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Sir Sean Connery

A 62-year-old woman is providing new insights into how the human brain works after becoming the first person to be diagnosed with a condition that leaves her unable to recognise voices. The successful British businesswoman, who is normal in every other way, is the first known case of someone being born with developmental phonagnosia, which leaves her unable to recognise even the voices of her own family. Her condition is so profound that she often avoids using the telephone and struggles to identify people speaking on the radio. Neuroscientists have now performed a series of tests and brain scans while asking her to listen to a range of recorded voices.


They found that while she was perfectly able to understand what was being said, she was unable to identify a speaker as someone she had been listening to a few minutes earlier. Researchers are finding that her condition goes beyond a simple inability to remember voices, as she even has difficulty discriminating between two voices played back to back. Brain scans taken as she listened to voices showed her brain reacted differently from most people’s, suggesting it is unable to process information from voices about speaker identity.

Professor Belin has been working with Dr Brad Duchaine, from University College London’s Institute of Cognitive Neuroscience, who was the first to recognise that the woman, identified only as KH, suffered from phonagnosia. She came forward after reading about work that Dr Duchaine had been doing on prosopagnosia, a condition where people are unable to recognise and remember faces. The woman, who is a management consultant, agreed to take part in a series of tests and has now undergone brain scans in Glasgow.

She revealed that she has struggled with recognising voices all her life and even has difficulty recognising her daughter. She avoids using the telephone and only answers calls that have been booked in advance so she knows who she is talking to. In one embarrassing incident, KH was speaking with a group of colleagues at a meeting when someone came up behind her and began speaking. As she did not recognise the voice, she did not turn around to acknowledge the person. She later realised, however, that the person was an important colleague and feared that her failure to acknowledge their presence could be interpreted as a snub.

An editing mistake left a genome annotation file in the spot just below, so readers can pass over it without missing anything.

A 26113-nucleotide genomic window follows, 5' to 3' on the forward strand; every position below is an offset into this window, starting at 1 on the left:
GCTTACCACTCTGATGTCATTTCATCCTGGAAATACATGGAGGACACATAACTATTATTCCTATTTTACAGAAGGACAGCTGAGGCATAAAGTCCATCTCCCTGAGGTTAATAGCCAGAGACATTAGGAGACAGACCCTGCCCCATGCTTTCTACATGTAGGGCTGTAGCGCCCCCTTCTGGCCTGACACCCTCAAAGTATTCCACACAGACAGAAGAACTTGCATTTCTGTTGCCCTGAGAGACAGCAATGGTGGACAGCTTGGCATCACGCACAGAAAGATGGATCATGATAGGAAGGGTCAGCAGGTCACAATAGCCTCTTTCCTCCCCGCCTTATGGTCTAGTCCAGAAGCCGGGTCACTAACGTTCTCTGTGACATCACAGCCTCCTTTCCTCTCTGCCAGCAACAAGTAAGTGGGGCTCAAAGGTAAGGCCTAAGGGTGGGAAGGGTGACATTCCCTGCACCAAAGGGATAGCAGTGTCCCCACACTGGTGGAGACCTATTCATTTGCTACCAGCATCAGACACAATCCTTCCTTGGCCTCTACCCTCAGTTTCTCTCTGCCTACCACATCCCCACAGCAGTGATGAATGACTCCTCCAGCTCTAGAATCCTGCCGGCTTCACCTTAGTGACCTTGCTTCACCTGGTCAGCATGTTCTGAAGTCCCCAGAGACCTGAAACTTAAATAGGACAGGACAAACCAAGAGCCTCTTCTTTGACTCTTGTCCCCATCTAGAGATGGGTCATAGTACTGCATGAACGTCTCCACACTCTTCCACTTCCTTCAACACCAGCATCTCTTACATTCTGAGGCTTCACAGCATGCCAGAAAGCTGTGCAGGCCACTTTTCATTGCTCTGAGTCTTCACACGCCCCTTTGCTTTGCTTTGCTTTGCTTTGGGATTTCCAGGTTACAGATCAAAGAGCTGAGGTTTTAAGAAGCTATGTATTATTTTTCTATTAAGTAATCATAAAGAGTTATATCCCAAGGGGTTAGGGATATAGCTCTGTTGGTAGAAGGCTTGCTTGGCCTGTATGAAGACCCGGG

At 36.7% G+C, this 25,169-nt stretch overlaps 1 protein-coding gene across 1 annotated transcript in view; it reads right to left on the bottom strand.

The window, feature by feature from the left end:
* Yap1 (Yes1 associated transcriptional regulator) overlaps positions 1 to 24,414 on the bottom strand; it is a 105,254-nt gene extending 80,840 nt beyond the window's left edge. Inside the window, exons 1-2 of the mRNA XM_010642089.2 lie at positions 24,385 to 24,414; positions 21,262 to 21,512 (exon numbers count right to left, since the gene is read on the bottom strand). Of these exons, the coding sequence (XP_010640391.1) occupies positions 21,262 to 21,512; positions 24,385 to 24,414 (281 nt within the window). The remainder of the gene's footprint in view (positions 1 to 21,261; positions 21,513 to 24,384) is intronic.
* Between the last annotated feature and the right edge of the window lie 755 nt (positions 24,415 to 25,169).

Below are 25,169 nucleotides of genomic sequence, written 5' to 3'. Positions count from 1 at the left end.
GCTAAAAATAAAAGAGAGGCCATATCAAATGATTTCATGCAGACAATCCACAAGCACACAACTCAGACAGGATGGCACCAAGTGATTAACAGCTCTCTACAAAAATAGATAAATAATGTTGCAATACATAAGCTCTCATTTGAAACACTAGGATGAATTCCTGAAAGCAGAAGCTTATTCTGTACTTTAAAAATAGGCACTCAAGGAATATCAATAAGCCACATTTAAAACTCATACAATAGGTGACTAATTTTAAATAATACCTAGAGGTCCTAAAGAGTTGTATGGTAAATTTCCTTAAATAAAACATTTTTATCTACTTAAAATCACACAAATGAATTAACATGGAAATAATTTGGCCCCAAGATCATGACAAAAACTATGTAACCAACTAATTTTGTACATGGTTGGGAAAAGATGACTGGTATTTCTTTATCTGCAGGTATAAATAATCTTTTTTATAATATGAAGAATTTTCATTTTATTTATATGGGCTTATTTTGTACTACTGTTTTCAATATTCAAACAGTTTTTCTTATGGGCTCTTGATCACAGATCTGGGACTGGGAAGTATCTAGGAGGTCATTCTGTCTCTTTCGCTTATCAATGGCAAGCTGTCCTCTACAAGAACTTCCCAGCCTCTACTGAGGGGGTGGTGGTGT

In one test, KH was unable to identify the voices of a series of well known and distinctive celebrities, including Joanna Lumley, David Beckham and Margaret Thatcher. She did however manage to identity the Scottish accent of Sir Sean Connery. Another test showed how she could not distinguish between two individual speakers when their voices were played one after the other.

Scans revealed that a part of her brain known as the temporal voice area was far less active on the right hemisphere of her brain while she had normal activity in the left. The finding suggests that in the human brain, the right side is more important in voice recognition while the left is used to understand words.

via Arbroath